Thursday, January 27, 2011

What's the Limit on Saying Here We Go Again?

Perhaps you've heard that Arizona is in somewhat dire straits. The state is wrestling with--and losing to, badly--an epic budget crisis that has resulted in hundreds of thousands of low-income people (we have more than any state in the nation) being kicked off of state-provided healthcare (including a few people who have died after being removed from the organ transplant list), mental health services being slashed, aid to developmentally disabled people being gutted, public schools closing, state universities eliminating departments and not hiring new staff to fill positions left vacant (250 university professors were just offered a year's pay to retire early and go away), and state parks being shuttered (leaving priceless Native American sites vulnerable to looting). The private sector economy is just as bad, with high unemployment (in fact, we just added to our worst-in-the-nation trophy case on Monday, when we found out that we have the highest rate of teenage unemployment in the country, a whopping 31%).

So, naturally, the Republicans and tea partiers who were freshly elected or reliably re-elected on the strength of campaigns touting them as fiscal saviors have gotten right down to business. With a slew of bills restricting abortion even more than it already is.

First up is Steve Montenegro (R-Litchfield Park), offering a pair of nifty bills intended to crack down on the rampant practice of sex-selection abortions. Well, both bills ban sex selection. One also tacks on a race-selection ban.

HB 2443, crafted by Rep. Steve Montenegro, R-Litchfield Park, would require a woman to sign an affidavit she is not seeking an abortion because of the child's sex or race. Montenegro has a separate measure, HB 2442, dealing only with abortions based on sex selection.

Any doctor who performed an abortion knowing race or sex selection was the reason would face felony charges. And the legislation would permit the father of the unborn child, if married to the woman having the abortion, to sue the doctor for damages.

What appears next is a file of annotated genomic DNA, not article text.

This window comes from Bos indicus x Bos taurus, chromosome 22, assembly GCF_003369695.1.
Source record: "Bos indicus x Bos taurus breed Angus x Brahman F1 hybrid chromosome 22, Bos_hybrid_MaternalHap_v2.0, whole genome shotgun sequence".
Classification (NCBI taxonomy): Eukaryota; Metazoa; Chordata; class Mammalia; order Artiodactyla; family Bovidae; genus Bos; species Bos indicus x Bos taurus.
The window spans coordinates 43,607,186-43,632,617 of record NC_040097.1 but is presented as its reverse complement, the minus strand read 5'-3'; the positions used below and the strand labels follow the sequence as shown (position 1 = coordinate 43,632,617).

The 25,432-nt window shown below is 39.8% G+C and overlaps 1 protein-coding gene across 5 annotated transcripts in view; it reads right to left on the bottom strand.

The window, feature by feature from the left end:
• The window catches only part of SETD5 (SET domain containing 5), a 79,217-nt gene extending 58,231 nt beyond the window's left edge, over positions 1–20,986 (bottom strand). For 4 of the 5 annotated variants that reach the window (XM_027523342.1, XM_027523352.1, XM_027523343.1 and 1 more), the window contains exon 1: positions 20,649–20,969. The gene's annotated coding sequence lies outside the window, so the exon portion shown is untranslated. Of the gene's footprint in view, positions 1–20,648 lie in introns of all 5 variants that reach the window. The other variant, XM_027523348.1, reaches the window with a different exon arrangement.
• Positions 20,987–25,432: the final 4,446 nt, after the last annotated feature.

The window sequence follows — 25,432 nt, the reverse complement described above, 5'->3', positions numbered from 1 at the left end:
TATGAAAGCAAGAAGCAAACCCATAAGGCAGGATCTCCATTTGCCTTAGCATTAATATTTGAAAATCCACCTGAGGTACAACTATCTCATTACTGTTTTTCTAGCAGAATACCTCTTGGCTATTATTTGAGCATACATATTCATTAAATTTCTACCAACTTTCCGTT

This must be a significant problem in Arizona for Rep. Montenegro to have taken the time to write two separate bills addressing it, no? Oh.

Neither Montenegro nor independent searches of state records and the Internet provided any information indicating a significant number of women are seeking abortions for those reasons.

Montenegro promised supporting data when interviewed initially last week, but as of late Wednesday had provided none. He said he will have more specifics to back those claims today.

I will, of course, stay glued to the Daily Star today so that I can bring you those specifics just as soon as they hit the wire. He at least had the courtesy to give us a little tease.

But Montenegro said he has information "that there are targeted communities that the abortion industry targets." He said for the purposes of his ban, an abortion based on race would include situations where the parents are the same race as the fetus.
OMG TARGETED COMMUNITY IS TARGETED. And no more aborting because you're white and were really hoping to save on the plane fare by popping out an Asian baby. Or because you're Mexican and were hoping to change things up a little with a Norwegian. Or a puppy. Or something.

It becomes slightly more ominous, though, when Montenegro explains his "targeting" claim by pointing out that abortion rates are higher for nonwhites than for whites. Which makes it hard to read his proposed ban on situations where parents are the same race as the fetus as a particular ban on nonwhite women having abortions.

Our other entry comes courtesy of Rep. Kimberly Yee (R-Phoenix), co-sponsored by only 34 other Republicans, which brings Oklahoma-style mandated ultrasounds to our fair shores. Doctors would be required to (a) explain what the ultrasound shows, (b) show the woman a picture of the ultrasound, and (c) play audio of the heartbeat if one is audible before the woman can give her final consent for the procedure. No word on if the woman will also be required to sit in a rocking chair with an appropriately flesh-toned plush fetus-doll and read it Goodnight Moon before the abortion can take place. All of this is completely necessary, of course, for a very simple reason.

Yee, who said she opposes abortion, believes some women do not have a full understanding of what they are doing.
But the girls who want to keep the baby because then the guy will finally love them and the baby will love them and sit quietly all day and not bring any undue disruption or hardship to their lives? They totally fully understand what they're doing.

It's morning in Arizona. And it sucks.

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